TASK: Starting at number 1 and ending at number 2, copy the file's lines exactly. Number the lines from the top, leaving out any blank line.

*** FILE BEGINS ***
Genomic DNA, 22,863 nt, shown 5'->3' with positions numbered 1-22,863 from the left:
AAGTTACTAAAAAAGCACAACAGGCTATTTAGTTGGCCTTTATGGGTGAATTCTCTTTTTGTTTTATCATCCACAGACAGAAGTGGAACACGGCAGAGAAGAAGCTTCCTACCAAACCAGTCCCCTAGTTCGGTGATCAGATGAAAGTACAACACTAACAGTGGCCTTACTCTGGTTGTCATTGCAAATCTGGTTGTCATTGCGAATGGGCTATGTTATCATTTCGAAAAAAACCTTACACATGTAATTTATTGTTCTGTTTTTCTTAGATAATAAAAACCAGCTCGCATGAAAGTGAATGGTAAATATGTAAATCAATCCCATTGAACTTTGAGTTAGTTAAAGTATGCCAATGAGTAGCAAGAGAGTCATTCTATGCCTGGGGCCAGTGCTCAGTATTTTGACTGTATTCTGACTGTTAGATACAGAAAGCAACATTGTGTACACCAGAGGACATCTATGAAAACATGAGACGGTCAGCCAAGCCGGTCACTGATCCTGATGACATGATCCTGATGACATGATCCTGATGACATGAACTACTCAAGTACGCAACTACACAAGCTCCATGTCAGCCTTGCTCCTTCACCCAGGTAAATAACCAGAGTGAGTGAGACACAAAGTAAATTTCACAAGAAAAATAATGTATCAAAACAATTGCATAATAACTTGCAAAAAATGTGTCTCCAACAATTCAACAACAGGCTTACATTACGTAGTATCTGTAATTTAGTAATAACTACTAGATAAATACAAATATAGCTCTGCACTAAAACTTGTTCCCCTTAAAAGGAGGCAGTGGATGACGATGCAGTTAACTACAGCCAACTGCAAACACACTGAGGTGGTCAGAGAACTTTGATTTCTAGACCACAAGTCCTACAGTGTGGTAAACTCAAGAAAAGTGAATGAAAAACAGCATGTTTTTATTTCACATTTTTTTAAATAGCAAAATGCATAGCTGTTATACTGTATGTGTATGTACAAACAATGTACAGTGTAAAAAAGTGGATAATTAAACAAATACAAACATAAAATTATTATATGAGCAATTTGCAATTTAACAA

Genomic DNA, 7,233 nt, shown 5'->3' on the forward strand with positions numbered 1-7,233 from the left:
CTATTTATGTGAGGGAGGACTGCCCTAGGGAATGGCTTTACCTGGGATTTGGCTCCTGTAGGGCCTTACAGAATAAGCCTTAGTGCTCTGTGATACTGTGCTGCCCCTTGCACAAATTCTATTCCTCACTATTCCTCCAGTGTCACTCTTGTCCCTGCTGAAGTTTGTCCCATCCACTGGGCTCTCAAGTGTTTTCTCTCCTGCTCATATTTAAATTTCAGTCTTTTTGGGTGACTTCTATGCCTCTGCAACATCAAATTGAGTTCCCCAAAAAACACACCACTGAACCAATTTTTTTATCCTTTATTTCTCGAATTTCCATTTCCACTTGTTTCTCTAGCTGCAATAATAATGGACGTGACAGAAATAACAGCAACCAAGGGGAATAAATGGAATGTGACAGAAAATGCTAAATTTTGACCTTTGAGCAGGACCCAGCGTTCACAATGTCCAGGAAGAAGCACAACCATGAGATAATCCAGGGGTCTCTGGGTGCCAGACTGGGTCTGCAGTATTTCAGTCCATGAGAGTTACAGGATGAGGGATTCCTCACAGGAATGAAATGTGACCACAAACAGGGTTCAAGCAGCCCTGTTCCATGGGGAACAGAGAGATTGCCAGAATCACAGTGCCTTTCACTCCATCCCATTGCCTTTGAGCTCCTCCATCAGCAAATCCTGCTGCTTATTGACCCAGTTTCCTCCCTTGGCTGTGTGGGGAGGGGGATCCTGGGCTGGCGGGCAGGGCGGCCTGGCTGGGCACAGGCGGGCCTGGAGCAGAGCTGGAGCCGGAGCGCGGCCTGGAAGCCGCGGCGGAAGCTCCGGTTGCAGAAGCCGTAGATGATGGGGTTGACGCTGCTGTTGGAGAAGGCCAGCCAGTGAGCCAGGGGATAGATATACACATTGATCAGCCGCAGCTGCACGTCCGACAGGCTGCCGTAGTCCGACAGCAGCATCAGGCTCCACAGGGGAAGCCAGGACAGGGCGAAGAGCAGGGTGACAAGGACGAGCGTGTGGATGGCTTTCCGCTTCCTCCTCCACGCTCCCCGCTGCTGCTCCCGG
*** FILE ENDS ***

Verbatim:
Genomic DNA, 22,863 nt, shown 5'->3' with positions numbered 1-22,863 from the left:
AAGTTACTAAAAAAGCACAACAGGCTATTTAGTTGGCCTTTATGGGTGAATTCTCTTTTTGTTTTATCATCCACAGACAGAAGTGGAACACGGCAGAGAAGAAGCTTCCTACCAAACCAGTCCCCTAGTTCGGTGATCAGATGAAAGTACAACACTAACAGTGGCCTTACTCTGGTTGTCATTGCAAATCTGGTTGTCATTGCGAATGGGCTATGTTATCATTTCGAAAAAAACCTTACACATGTAATTTATTGTTCTGTTTTTCTTAGATAATAAAAACCAGCTCGCATGAAAGTGAATGGTAAATATGTAAATCAATCCCATTGAACTTTGAGTTAGTTAAAGTATGCCAATGAGTAGCAAGAGAGTCATTCTATGCCTGGGGCCAGTGCTCAGTATTTTGACTGTATTCTGACTGTTAGATACAGAAAGCAACATTGTGTACACCAGAGGACATCTATGAAAACATGAGACGGTCAGCCAAGCCGGTCACTGATCCTGATGACATGATCCTGATGACATGATCCTGATGACATGAACTACTCAAGTACGCAACTACACAAGCTCCATGTCAGCCTTGCTCCTTCACCCAGGTAAATAACCAGAGTGAGTGAGACACAAAGTAAATTTCACAAGAAAAATAATGTATCAAAACAATTGCATAATAACTTGCAAAAAATGTGTCTCCAACAATTCAACAACAGGCTTACATTACGTAGTATCTGTAATTTAGTAATAACTACTAGATAAATACAAATATAGCTCTGCACTAAAACTTGTTCCCCTTAAAAGGAGGCAGTGGATGACGATGCAGTTAACTACAGCCAACTGCAAACACACTGAGGTGGTCAGAGAACTTTGATTTCTAGACCACAAGTCCTACAGTGTGGTAAACTCAAGAAAAGTGAATGAAAAACAGCATGTTTTTATTTCACATTTTTTTAAATAGCAAAATGCATAGCTGTTATACTGTATGTGTATGTACAAACAATGTACAGTGTAAAAAAGTGGATAATTAAACAAATACAAACATAAAATTATTATATGAGCAATTTGCAATTTAACAA